In an article from Dr. Ezekiel Emanuel, Vice Provost at the University of Pennsylvania, another strong case is made against a staple of corporate wellness programs – annual physicals or biometric screenings. Despite annual physical exams being worthless from a health perspective, 45 million Americans are planning on having one this year and many of those encounters are a result of incentives provided by employers or health plans. These checkups consume billions of dollars, although no one is sure about how many billions because of the challenge of measuring the additional screenings and follow-up tests. Dr. Emanuel tries to articulate how these clinical encounters are costly and wasteful to an individual and our healthcare system. Below are some highlights.
- In an analysis of 14 randomized controlled trials with more than 182,000 people, the Cochrane Collaboration concluded that physicals are unlikely to be beneficial regardless of which screenings and tests were administered. The study showed that physicals did not reduce mortality overall or for specific causes of death from cancer or heart disease.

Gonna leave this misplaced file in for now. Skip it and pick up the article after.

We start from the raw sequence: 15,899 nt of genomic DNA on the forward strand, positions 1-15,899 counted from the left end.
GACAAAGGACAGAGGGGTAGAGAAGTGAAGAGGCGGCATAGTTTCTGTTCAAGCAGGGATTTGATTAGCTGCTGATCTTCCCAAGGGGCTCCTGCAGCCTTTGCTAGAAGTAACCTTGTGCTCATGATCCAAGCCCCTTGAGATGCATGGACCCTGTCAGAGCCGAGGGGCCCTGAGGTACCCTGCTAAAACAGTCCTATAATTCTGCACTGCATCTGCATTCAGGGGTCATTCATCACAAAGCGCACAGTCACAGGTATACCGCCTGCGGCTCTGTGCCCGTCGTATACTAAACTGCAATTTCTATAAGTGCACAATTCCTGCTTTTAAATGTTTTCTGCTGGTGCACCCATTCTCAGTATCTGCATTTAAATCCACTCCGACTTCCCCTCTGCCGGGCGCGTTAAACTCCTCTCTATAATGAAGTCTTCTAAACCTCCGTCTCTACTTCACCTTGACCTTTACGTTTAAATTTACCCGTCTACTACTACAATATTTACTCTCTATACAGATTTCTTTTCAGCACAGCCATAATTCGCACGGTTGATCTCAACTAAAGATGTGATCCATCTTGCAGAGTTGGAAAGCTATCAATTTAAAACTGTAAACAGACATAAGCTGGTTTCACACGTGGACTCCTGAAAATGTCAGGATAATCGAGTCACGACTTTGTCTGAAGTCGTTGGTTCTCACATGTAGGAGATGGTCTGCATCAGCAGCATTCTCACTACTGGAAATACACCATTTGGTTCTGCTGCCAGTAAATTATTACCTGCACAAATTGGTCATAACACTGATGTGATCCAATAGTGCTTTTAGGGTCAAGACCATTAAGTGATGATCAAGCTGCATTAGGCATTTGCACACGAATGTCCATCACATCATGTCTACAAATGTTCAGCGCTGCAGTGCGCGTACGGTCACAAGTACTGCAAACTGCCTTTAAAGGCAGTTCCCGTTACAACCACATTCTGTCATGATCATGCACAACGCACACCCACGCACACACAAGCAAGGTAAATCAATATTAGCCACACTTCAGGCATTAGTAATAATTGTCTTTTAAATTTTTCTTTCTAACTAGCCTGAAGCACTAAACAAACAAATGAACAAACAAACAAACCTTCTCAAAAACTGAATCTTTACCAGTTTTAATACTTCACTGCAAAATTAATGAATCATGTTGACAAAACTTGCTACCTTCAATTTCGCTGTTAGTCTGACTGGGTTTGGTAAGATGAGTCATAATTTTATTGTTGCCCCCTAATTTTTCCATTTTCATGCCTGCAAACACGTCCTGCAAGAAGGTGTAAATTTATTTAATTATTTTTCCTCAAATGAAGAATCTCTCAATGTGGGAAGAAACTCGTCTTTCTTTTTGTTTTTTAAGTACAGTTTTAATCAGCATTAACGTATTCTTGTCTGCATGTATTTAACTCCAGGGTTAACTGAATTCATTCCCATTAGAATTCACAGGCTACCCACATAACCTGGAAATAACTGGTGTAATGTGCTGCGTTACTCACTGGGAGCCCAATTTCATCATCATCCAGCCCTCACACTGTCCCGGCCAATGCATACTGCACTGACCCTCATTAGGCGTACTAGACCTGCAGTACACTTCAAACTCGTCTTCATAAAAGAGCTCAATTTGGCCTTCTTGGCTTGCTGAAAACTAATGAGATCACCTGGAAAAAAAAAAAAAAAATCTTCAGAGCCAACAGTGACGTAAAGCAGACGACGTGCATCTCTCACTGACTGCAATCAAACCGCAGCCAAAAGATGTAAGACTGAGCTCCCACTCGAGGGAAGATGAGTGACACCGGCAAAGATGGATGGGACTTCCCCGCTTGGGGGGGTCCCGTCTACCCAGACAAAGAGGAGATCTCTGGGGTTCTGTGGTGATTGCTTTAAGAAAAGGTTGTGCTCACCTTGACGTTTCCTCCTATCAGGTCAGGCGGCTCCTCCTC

- The United States Preventive Task Force (USPSTF) is an independent group of experts that make evidence-based recommendations about the use of preventative services. Their guidance should shape corporate wellness programming. The USPSTF does not recommend routine annual health checkups. The Canadian guidelines have recommended against these exams since 1979.
- Annual physicals do little to avert death or disability from acute problems. Unintentional injuries and suicides are the fourth and tenth leading causes of death amongst Americans, respectively. Also, physicals do little for chronic conditions without significantly useful interventions, such as Alzheimer’s (the fifth leading cause of death for Americans).
- Thousands of screenings will yield minimal identifications of diseases, many of which do not provide a benefit from early diagnosis.
- Some people are actually hurt by physicals. Healthy patients who undergo an exam sometimes end up with complications and pain from further screening or confirmatory tests, all of which cost more money.
Despite the overwhelming evidence that people should not have annual physicals, more and more employers are including biometric screenings as a pillar of their wellness programs. Many budget constrained organizations do so at the cost of not having effective solutions. Employers should make evidence-based decisions and drop the biometric screenings from their wellness program.